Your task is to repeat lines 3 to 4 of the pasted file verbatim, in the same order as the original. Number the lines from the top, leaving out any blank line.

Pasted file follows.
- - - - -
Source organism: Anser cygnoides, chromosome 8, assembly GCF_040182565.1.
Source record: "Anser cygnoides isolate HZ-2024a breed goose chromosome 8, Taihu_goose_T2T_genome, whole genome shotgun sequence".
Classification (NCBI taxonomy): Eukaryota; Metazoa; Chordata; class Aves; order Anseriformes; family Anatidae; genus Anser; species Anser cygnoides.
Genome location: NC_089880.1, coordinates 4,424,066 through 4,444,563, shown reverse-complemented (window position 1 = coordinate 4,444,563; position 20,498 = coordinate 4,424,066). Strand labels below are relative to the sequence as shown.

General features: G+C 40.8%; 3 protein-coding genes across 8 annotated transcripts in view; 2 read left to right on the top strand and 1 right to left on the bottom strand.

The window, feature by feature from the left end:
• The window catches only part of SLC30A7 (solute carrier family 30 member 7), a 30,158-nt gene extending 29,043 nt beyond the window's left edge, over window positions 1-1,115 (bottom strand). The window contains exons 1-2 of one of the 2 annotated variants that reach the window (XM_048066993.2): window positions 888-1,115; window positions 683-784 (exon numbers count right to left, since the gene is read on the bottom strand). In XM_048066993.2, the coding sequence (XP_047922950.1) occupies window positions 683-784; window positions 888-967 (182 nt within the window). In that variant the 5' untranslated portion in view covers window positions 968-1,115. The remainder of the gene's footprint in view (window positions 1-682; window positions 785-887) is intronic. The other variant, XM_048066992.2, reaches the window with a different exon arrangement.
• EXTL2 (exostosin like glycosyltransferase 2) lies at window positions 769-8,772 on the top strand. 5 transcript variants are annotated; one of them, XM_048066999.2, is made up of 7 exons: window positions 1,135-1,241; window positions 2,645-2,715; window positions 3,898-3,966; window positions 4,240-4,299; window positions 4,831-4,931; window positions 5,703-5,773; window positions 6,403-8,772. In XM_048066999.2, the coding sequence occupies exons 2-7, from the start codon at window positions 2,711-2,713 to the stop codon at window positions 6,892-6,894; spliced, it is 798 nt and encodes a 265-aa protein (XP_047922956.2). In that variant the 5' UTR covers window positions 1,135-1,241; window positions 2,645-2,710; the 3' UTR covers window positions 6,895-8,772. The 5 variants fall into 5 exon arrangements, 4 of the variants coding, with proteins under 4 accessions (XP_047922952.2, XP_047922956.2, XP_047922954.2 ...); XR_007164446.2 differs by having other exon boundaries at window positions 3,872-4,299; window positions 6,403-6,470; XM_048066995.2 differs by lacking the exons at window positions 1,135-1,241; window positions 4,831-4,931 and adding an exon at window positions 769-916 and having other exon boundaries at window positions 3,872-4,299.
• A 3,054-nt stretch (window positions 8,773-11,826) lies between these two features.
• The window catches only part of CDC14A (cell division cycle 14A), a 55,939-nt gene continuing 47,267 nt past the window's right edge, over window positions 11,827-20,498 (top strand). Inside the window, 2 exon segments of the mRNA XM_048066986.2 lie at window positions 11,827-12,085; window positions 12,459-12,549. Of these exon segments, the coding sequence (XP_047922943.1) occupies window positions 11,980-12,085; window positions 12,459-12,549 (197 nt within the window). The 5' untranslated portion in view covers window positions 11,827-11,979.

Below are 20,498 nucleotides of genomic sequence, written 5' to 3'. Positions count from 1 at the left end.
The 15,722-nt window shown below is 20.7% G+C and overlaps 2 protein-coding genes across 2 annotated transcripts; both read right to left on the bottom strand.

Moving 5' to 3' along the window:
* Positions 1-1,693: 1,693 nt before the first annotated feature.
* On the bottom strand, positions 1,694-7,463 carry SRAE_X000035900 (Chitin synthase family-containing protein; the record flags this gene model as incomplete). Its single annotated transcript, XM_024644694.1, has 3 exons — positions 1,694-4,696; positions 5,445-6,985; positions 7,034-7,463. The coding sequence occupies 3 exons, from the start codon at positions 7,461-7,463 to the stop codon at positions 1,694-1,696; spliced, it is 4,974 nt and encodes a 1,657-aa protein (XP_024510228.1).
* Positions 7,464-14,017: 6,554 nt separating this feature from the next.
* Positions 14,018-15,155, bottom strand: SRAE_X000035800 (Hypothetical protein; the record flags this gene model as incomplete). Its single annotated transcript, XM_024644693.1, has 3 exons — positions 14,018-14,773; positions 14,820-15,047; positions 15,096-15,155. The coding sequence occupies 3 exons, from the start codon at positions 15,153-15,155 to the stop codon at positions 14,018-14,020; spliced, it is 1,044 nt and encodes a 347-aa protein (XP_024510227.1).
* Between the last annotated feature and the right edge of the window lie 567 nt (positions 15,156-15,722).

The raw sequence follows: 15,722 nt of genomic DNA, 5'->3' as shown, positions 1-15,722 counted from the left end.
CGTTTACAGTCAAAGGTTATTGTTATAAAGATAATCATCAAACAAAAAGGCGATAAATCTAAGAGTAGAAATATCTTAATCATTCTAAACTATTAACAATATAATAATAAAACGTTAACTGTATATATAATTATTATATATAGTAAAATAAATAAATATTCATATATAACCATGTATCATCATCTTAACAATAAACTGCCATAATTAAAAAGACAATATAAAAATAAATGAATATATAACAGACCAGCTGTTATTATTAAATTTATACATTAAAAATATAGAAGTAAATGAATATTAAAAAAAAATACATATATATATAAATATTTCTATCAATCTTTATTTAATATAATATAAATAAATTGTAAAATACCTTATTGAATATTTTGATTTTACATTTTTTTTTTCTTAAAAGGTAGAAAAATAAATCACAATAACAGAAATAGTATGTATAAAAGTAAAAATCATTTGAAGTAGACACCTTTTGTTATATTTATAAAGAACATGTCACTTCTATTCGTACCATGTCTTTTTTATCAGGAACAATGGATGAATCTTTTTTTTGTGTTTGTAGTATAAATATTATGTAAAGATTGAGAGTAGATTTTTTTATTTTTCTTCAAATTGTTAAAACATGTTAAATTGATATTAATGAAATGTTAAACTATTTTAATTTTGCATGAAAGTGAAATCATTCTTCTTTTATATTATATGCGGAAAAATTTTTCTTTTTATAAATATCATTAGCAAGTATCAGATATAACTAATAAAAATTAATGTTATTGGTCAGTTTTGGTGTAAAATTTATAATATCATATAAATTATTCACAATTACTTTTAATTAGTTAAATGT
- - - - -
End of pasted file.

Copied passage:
Classification (NCBI taxonomy): Eukaryota; Metazoa; Chordata; class Aves; order Anseriformes; family Anatidae; genus Anser; species Anser cygnoides.
Genome location: NC_089880.1, coordinates 4,424,066 through 4,444,563, shown reverse-complemented (window position 1 = coordinate 4,444,563; position 20,498 = coordinate 4,424,066). Strand labels below are relative to the sequence as shown.